• He is fair-player, which tells a great deal about his personality:

    “Diggory got the Snitch,” said George. “Just after you fell. He didn’t realize what had happened. When he looked back and saw you on the ground, he tried to call it off. Wanted a rematch. But they won fair and square... even Wood admits it.”

  • As a Quidditch player he knows how broom is important, and understands the Harry's loss:

    Cedric Diggory came over to congratulate Harry on having acquired such a superb replacement for his Nimbus,

And from the Goblet of Fire:

  • The situation before Quidditch World Cup:

    Ced, that’ll be something to tell your grandchildren, that will.... You beat Harry Potter!”
    Harry couldn’t think of any reply to this, so he remained silent. Fred and George were both scowling again. Cedric looked slightly embarrassed.
    “Harry fell off his broom, Dad,” he muttered. “I told you... it was an accident....”

  • Hermione's description:

    “He’s not an idiot. You just don’t like him because he beat Gryffindor at Quidditch,” said Hermione. “I’ve heard he’s a really good student — and he’s a prefect.”

  • He is not angry with Harry entering the Triwizard Tournament, although he probably does not believe him:

    “So,” said Cedric, with a slight smile. “We’re playing against each other again!”
    ...
    “Ah... okay,” said Cedric. Harry could tell Cedric didn’t believe him. “Well... see you, then.”

  • He wasn’t attracting nearly as much unpleasantness in the corridors anymore, which he suspected had a lot to do with Cedric — he had an idea Cedric might have told the Hufflepuffs to leave Harry alone, in gratitude for Harry’s tip-off about the dragons. There seemed to be fewer Support Cedric Diggory! badges around too

  • “Listen . . .” Cedric lowered his voice as Ron disappeared. “I owe you one for telling me about the dragons.
    ...
    “Tell you what,” Cedric said, “use the prefects’ bathroom. Fourth door to the left of that statue of Boris the Bewildered on the fifth floor. Password’s ‘pine fresh.’ Gotta go... want to say good night —”

  • The Triwizard Cup, final steps:

    “You take it. You should win. That’s twice you’ve saved my neck in here.”
    ...
    He stepped over the spider’s tangled legs to join Harry, who stared at him. Cedric was serious. He was walking away from the sort of glory Hufflepuff House hadn’t had in centuries.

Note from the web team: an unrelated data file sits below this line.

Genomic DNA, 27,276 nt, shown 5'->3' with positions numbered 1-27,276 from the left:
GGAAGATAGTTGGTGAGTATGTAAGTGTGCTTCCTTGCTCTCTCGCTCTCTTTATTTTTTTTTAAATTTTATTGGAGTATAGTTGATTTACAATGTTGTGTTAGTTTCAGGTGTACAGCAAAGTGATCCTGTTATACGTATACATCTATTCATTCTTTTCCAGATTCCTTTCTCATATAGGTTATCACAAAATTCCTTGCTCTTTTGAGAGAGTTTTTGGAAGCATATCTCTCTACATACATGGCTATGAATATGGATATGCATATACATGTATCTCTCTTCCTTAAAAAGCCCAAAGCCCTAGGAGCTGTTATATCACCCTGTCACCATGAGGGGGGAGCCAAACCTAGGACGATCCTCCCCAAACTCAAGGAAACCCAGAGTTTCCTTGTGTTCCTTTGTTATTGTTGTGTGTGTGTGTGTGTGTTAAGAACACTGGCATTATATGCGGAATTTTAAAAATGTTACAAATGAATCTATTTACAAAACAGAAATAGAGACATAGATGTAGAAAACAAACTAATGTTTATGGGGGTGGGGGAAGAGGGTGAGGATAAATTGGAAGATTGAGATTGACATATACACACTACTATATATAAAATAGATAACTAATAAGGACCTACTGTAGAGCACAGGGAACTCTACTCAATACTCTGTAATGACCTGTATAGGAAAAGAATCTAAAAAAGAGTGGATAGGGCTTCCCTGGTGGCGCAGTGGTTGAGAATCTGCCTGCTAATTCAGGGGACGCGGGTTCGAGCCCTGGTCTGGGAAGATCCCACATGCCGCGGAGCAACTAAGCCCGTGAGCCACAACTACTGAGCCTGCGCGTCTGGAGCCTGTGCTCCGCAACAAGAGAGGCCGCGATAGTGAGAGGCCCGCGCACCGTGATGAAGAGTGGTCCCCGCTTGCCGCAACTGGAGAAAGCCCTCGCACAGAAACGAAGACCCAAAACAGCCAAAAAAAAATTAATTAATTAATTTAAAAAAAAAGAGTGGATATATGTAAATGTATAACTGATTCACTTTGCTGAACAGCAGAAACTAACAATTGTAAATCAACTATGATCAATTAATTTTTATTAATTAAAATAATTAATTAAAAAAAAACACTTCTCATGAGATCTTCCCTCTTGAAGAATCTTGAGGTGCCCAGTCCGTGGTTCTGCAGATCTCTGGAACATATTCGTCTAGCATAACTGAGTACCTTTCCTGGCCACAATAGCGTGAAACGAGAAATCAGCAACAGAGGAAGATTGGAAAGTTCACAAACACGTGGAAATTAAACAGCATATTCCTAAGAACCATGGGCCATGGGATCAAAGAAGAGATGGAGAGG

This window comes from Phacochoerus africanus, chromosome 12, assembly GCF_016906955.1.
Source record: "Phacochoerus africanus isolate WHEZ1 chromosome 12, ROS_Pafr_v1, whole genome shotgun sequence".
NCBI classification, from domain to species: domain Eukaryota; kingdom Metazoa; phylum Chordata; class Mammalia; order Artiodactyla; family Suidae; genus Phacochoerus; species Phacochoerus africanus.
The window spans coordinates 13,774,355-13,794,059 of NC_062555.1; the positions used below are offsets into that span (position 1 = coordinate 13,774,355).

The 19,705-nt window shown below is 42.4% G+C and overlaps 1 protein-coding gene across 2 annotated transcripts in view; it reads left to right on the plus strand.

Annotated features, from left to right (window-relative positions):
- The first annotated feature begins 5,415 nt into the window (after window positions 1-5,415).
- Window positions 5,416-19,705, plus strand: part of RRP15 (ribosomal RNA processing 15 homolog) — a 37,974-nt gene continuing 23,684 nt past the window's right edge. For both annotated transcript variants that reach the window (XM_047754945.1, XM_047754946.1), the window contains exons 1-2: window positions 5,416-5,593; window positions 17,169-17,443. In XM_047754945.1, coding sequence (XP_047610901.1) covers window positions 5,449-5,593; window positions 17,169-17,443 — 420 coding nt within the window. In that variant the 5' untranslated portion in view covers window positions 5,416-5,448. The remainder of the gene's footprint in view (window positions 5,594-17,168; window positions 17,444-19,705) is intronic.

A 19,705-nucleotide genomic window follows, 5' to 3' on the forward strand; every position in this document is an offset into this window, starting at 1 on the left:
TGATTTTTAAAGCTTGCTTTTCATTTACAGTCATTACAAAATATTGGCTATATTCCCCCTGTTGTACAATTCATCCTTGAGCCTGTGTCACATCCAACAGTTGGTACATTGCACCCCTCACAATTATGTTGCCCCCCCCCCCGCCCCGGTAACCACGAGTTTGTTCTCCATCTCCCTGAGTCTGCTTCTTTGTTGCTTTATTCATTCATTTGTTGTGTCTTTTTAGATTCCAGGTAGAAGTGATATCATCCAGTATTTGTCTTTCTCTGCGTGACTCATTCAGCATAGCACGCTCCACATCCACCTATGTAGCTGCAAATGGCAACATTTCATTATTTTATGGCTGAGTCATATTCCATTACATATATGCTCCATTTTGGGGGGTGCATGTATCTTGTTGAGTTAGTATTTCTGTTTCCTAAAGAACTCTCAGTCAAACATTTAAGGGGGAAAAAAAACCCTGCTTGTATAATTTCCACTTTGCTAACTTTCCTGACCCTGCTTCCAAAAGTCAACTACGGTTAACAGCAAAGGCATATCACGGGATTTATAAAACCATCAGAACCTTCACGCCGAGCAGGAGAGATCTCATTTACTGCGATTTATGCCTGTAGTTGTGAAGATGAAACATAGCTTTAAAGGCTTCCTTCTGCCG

...
    “Go on,” Cedric said. He looked as though this was costing him every ounce of resolution he had, but his face was set, his arms were folded, he seemed decided.

  • And finally Dumbledore's speech:

    “Cedric was a person who exemplified many of the qualities that distinguish Hufflepuff house,” Dumbledore continued. “He was a good and loyal friend, a hard worker, he valued fair play. His death has affected you all, whether you knew him well or not. I think that you have the right, therefore, to know exactly how it came about.”

Together I think he had a bit from everything. He was brave, clever, hard-working, talented, humble. He was not that much ambitious, he knew how to lose. That's why I think he fits in Hufflepuff.

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2  
+1 for your description :) –  Rajan Jun 14 at 10:05
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Really thorough and nice answer! +1 –  Slytherincess Jun 14 at 14:09
    
@Slytherincess I do appreciate it from somebody, who sets the standards of an answer really high:) –  quapka Jun 14 at 14:16
    
It's disappointing that this is not the accepted answer because it is more correct than axelwchan's which ignores the subtlety of the Sorting Hat's decisions and the House traits. +1 –  The Giant of Lannister Jun 15 at 11:27
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I love the examples you chose because they really highlight what I think makes Cedric shine as a Hufflepuff. Being 'a good person' was his highest priority. Or rather, it was simply a matter-of-fact part of who he was. He was naturally friendly to everyone - including those who might be his opponents and was more interested in that than in ambition or smartness. Conceding the Twiwizard Cup to Harry is probably the best example of both the humbleness, sense of honor, and 'doing the right thing' that sort of just generally characterizes Cedric. –  Aith Jun 22 at 6:53

Are you insinuating that Hufflepuffs aren't smart?

But siriusly, though, just because a person is Sorted into one House doesn't mean that they only have the trait from that House. It just means that it's the strongest. I suppose he's just more Hufflepuffy than he is Ravenclawish.